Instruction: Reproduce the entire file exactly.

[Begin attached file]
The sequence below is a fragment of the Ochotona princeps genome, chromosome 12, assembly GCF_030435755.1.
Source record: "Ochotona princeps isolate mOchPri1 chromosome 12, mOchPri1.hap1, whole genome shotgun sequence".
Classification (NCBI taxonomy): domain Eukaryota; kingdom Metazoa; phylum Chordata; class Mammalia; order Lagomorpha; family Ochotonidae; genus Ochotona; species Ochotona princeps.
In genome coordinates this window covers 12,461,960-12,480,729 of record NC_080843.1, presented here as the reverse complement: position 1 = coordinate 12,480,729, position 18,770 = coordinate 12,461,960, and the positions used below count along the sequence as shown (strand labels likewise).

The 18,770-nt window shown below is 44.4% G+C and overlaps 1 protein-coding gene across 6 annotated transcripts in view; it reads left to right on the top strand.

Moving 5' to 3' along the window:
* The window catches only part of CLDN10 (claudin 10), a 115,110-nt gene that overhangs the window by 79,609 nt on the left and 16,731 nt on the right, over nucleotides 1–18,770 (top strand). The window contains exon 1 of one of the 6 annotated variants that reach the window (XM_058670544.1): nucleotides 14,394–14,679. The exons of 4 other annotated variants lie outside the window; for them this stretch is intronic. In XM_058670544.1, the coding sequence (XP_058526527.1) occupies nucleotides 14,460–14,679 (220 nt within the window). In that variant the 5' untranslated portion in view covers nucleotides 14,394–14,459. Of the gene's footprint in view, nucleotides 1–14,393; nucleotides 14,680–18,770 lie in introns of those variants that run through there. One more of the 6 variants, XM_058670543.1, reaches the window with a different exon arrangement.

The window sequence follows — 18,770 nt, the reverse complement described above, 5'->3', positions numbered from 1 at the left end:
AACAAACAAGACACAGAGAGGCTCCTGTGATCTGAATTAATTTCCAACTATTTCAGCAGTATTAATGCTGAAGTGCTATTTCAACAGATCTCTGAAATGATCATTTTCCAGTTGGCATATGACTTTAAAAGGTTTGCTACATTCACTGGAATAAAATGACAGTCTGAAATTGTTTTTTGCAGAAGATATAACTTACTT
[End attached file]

The sequence below is a fragment of the Ochotona princeps genome, chromosome 12, assembly GCF_030435755.1.
Source record: "Ochotona princeps isolate mOchPri1 chromosome 12, mOchPri1.hap1, whole genome shotgun sequence".
Classification (NCBI taxonomy): domain Eukaryota; kingdom Metazoa; phylum Chordata; class Mammalia; order Lagomorpha; family Ochotonidae; genus Ochotona; species Ochotona princeps.
In genome coordinates this window covers 12,461,960-12,480,729 of record NC_080843.1, presented here as the reverse complement: position 1 = coordinate 12,480,729, position 18,770 = coordinate 12,461,960, and the positions used below count along the sequence as shown (strand labels likewise).

The 18,770-nt window shown below is 44.4% G+C and overlaps 1 protein-coding gene across 6 annotated transcripts in view; it reads left to right on the top strand.

Moving 5' to 3' along the window:
* The window catches only part of CLDN10 (claudin 10), a 115,110-nt gene that overhangs the window by 79,609 nt on the left and 16,731 nt on the right, over nucleotides 1–18,770 (top strand). The window contains exon 1 of one of the 6 annotated variants that reach the window (XM_058670544.1): nucleotides 14,394–14,679. The exons of 4 other annotated variants lie outside the window; for them this stretch is intronic. In XM_058670544.1, the coding sequence (XP_058526527.1) occupies nucleotides 14,460–14,679 (220 nt within the window). In that variant the 5' untranslated portion in view covers nucleotides 14,394–14,459. Of the gene's footprint in view, nucleotides 1–14,393; nucleotides 14,680–18,770 lie in introns of those variants that run through there. One more of the 6 variants, XM_058670543.1, reaches the window with a different exon arrangement.

The window sequence follows — 18,770 nt, the reverse complement described above, 5'->3', positions numbered from 1 at the left end:
AACAAACAAGACACAGAGAGGCTCCTGTGATCTGAATTAATTTCCAACTATTTCAGCAGTATTAATGCTGAAGTGCTATTTCAACAGATCTCTGAAATGATCATTTTCCAGTTGGCATATGACTTTAAAAGGTTTGCTACATTCACTGGAATAAAATGACAGTCTGAAATTGTTTTTTGCAGAAGATATAACTTACTT